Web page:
By Sam Olens, This column originally appeared in the Daily Report
As with any government action, a balanced approach that does not inflict unnecessary and unduly burdensome regulations should be taken with respect to the protection of personal data.
Vernon Keenan, former director of the Georgia Bureau of Investigation, recently referenced law enforcement’s challenge accommodating rapid technological advancements. Absent a national regulatory framework, cybersecurity and consumer privacy issues and their associated threats will continue to grow at an accelerating pace.
The terms “cybersecurity” and “privacy” are often used as if they were interchangeable. They are not.
Cybersecurity refers to protecting secure, critical and sensitive data and preventing it from falling into the hands of malicious third parties, be they nation-state actors, business competitors, disgruntled employees or alleged white hat “ethical” researchers. Extensive data breaches, oftentimes facilitated by phishing operations, are now the norm rather than the exception. The Internet of Things, big data, smart applications and cloud computing are all currently operating in an environment mired in regulations, which includes an already complicated security landscape and the recent emergence of activist state attorneys general. A more consistent, uniform regulatory environment—one regulated exclusively by the Federal Trade Commission—is essential.
Privacy generally relates to consumers’ personal information and their ability to fully understand their rights regarding how data about them is collected, used and shared. Such personal information must be well-protected and its uses explained to the consumer in clear and simple language; transparency is paramount. But presently, there is no recognized legal standard on data management, with each state having its own security regime. The Internet Association, a U.S.-based industry trade group based in Washington, D.C., has released policy principles for a federal privacy law to provide consumers the right to assess, correct, delete and download their personal data.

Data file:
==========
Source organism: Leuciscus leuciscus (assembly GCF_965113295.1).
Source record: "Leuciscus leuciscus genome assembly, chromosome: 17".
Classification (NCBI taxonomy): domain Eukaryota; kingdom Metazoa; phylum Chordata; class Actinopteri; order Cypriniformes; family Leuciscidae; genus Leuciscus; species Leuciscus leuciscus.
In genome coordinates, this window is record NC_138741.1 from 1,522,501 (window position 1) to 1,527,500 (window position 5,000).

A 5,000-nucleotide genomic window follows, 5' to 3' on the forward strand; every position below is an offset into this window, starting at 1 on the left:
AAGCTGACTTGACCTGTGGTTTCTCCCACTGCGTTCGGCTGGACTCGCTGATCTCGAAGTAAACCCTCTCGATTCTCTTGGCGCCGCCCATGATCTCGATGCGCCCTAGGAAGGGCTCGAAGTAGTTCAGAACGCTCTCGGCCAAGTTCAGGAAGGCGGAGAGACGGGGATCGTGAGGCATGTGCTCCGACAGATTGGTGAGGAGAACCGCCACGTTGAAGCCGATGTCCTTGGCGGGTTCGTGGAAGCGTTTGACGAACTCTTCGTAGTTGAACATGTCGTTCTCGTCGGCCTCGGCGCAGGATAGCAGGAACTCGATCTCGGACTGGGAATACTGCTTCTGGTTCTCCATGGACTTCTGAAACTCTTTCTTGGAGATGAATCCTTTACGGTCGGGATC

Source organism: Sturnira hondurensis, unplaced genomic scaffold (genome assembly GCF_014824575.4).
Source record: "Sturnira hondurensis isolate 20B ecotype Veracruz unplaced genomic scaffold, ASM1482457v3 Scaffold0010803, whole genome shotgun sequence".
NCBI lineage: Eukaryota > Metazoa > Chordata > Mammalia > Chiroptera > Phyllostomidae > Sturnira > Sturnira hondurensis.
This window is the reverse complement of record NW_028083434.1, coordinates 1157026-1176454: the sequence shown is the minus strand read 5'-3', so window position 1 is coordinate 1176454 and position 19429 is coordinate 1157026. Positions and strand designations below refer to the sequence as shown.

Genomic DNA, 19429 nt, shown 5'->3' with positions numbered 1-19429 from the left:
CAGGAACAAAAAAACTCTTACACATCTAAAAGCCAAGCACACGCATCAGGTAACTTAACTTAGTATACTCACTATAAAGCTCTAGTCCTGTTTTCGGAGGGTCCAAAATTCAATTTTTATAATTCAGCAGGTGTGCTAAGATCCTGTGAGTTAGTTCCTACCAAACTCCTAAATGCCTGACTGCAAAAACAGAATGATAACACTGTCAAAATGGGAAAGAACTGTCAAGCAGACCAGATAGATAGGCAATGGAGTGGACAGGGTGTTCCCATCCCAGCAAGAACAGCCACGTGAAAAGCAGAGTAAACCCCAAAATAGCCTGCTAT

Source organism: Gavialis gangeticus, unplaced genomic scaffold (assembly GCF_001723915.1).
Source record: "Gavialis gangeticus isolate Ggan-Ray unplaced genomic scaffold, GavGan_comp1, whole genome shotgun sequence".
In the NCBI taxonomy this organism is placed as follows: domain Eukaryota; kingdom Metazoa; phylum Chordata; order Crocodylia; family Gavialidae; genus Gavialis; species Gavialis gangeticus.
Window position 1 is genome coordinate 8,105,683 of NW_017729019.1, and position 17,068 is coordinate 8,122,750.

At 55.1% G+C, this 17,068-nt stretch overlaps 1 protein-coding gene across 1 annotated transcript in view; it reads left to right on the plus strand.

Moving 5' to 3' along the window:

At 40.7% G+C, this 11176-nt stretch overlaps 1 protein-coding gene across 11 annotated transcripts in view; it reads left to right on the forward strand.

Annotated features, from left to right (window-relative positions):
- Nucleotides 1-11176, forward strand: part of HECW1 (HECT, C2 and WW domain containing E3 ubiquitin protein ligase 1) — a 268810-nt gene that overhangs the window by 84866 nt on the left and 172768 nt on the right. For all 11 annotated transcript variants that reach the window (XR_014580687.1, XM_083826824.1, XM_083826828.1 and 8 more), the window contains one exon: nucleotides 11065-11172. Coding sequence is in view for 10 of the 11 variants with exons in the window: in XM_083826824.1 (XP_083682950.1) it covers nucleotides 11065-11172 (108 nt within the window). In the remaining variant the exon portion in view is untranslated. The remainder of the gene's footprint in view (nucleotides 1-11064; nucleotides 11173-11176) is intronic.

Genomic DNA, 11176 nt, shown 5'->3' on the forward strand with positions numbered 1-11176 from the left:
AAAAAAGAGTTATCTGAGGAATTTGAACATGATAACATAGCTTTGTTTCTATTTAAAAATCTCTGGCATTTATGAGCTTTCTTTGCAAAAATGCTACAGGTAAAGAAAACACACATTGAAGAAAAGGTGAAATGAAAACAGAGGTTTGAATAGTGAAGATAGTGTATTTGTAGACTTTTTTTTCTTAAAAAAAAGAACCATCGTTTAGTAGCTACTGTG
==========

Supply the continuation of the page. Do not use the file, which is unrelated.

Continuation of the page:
As with any government action, a balanced approach that does not inflict unnecessary and unduly burdensome regulations should be taken with respect to the protection of personal data. Also, while under normal circumstances personal information should not be disclosed to third parties without express consent, federal legislation should consider a small carve-out allowing law enforcement in life-threatening situations to access decrypted data commonly found in smart devices.
Until a national standard has been established, there is the Gold Dome to provide a legislative backstop. A bill modeled after Ohio’s Data Protection Act would be a welcome addition. Ohio’s law encourages companies, through the “carrot” of a good faith defense limiting liability, to create and implement a cybersecurity program modeled after industry-recognized frameworks, such as the National Institute of Standards and Technology Cybersecurity Framework, a policy framework of computer security guidance for how private sector organizations can assess and improve their ability to prevent, detect and respond to cyberattacks.
In other words, the Ohio law does not rely on punitive measures as a means of enforcement. Unlike consumer privacy legislation recently passed in California and Colorado, it explicitly does not set minimum data security standards or impose liability on businesses that fail to maintain cybersecurity programs in compliance with the law, encouraging private lawsuits. Instead, the law seeks the adoption of best practices and encourages institutional cooperation (“voluntary action”) by offering breach litigation safe harbor to covered entities that meet the law’s cybersecurity standards. Enactment of such a law, coupled with a requirement to provide notice of the breach to the state attorney general rather than just affected persons, would be a huge improvement for Georgia residents.
Sam Olens, a counsel at Dentons, was attorney general of Georgia from 2010 to 2016.